• Good morning from Australia trolls. I’ve done a bit of research into the American and UK tax environment as we’re expanding overseas (Australia to small and too hot for my tastes).

        Two great papers on this PwC Paying Taxes Report and Tax Foundations International Tax Competitiveness Index. The results are as follows:
        -US more complex on Income Tax (No surprises there)
        -Australia more complex on sales tax (Which is BS IMO as your stuff confuses the hell out of me)

        Put simply when comparing the two systems USA has about 9,000 statutes and regulations compared to Australia’s 7,000. I would put the difference down to the state level taxes. Considering Australia’s national population at 22 million (lol) puts it smaller than Texas and California, we didn’t have much need for complex state taxes.

        Anyway, an of this in play is we’re working on some technology called a “Tax Expert System” where all tax rules are programmed into a machine, let’s call him IRS Watson. You can then the enter client/contract/transaction variables into the system and it will spit out standardized analysis. It will flag the inevitable “discretionary” professional judgement areas you were alluding to and provide the corresponding case law for analysis.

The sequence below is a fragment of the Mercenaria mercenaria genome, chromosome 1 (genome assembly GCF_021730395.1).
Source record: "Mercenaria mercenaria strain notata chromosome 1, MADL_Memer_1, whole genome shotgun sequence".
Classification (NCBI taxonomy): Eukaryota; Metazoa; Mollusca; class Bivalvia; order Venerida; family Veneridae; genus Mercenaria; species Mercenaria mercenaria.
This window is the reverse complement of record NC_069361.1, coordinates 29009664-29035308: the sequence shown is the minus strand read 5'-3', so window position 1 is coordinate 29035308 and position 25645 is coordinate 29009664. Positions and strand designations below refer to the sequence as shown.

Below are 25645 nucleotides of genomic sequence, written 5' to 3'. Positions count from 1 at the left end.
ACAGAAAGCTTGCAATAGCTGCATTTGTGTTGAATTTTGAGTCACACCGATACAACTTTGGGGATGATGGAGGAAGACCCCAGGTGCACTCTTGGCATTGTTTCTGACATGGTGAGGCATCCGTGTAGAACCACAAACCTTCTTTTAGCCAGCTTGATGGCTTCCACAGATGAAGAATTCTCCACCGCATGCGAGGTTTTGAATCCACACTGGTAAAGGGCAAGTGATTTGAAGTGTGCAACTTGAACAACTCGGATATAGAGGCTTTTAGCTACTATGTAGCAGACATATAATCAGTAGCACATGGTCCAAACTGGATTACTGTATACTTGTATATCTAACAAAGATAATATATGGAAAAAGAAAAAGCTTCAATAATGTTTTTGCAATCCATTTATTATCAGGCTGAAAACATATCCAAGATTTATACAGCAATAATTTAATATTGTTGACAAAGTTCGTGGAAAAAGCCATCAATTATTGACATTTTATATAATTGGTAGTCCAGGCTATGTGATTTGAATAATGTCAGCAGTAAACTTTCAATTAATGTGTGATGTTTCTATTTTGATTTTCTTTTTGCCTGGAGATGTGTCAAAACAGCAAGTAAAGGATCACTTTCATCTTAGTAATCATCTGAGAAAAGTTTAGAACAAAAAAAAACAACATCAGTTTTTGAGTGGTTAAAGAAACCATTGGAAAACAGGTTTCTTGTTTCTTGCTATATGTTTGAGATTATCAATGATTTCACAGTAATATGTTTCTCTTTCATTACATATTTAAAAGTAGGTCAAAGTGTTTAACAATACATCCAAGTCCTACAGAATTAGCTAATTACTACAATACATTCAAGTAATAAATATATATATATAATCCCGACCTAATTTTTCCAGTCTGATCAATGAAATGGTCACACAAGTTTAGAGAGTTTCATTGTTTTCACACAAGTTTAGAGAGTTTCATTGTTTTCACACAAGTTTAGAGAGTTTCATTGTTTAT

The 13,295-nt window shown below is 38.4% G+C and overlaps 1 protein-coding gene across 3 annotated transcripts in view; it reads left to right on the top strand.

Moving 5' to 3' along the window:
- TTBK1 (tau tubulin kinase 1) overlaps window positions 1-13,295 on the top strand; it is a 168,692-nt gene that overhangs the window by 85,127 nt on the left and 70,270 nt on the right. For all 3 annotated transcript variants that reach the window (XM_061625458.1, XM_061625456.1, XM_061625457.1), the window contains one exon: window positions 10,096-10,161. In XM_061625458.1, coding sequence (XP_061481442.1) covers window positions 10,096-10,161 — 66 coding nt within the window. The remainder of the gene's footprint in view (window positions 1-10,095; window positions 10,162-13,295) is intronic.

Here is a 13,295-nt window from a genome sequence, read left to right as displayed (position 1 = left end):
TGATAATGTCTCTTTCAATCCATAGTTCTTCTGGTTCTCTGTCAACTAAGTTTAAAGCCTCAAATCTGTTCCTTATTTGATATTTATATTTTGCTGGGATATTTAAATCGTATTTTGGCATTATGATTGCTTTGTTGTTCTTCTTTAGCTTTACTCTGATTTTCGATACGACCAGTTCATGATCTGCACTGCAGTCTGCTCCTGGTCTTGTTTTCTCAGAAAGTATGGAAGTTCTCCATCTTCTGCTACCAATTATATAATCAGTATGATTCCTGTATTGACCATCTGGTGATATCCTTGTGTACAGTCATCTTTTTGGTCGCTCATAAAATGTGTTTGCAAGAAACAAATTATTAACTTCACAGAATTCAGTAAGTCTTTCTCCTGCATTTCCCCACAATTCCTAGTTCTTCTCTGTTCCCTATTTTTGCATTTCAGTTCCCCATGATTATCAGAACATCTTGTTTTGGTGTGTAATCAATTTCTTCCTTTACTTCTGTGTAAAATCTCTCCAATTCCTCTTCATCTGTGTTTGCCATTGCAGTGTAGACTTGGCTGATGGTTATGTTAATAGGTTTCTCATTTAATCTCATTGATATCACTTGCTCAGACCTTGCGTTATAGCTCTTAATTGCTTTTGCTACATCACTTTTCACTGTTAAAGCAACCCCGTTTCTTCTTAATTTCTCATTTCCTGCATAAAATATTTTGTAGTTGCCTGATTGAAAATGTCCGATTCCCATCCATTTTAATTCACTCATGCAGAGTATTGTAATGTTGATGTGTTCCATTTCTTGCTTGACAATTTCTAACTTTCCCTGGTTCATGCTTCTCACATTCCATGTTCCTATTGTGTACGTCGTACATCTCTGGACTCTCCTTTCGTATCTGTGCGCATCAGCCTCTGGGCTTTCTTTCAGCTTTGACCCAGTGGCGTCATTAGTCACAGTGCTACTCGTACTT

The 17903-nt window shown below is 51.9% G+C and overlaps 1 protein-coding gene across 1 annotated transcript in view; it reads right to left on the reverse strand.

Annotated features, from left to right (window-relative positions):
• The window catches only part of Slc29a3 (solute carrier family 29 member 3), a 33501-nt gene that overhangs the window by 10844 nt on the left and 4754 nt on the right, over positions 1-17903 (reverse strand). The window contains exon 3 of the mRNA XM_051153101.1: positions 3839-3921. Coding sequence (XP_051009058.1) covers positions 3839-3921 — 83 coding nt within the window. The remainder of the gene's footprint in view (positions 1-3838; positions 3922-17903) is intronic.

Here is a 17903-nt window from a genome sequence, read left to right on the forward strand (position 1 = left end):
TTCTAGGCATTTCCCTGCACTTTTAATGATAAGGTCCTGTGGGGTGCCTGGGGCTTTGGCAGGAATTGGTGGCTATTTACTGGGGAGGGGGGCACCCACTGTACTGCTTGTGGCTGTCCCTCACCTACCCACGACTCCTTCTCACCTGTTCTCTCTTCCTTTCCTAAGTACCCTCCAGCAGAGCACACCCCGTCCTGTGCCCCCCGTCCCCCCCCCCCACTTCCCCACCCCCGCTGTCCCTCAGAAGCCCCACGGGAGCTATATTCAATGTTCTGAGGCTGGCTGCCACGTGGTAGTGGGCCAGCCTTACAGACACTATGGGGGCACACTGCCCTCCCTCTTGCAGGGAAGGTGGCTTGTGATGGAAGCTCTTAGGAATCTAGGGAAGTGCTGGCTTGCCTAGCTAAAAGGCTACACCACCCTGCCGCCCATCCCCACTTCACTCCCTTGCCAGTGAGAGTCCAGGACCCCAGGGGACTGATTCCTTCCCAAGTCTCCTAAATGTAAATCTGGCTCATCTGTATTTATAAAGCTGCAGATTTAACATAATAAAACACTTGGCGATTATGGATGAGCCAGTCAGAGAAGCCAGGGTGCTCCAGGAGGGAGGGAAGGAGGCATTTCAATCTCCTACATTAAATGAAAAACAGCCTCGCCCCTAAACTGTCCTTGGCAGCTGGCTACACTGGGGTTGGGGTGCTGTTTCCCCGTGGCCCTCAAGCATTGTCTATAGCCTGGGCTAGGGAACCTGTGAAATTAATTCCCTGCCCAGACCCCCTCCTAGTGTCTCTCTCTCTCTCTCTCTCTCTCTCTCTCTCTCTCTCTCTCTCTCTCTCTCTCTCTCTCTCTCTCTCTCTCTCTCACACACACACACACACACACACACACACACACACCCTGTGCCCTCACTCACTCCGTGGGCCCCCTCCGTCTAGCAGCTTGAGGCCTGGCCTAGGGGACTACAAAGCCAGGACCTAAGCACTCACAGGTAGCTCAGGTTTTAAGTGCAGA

The complex BS we deal with is never going away. I think that’s a good thing for the profession. And knowing our governments, it’s going to get more complex. I do maintain that more and more of the scut work we never enjoyed will be done by machines.

    • SmallFry

      Problem: Automation and technology can potentially cause a huge disconnect between cognitive skills reaching the end product in an efficient manner.

      Positive: However, I was able to solve it with 30 minutes instead of taking half a day before the technology was around! Thanks technology!

      End Note: This should be an automated thing, but it’s not yet SO we should invest in developing these skills until this can be automated 10 year later- then the staff can sit back and punch in numbers while we roll in the fees and let the accountapocalypse consume us!

      Let’s self-fulfill this doomsday prohesy!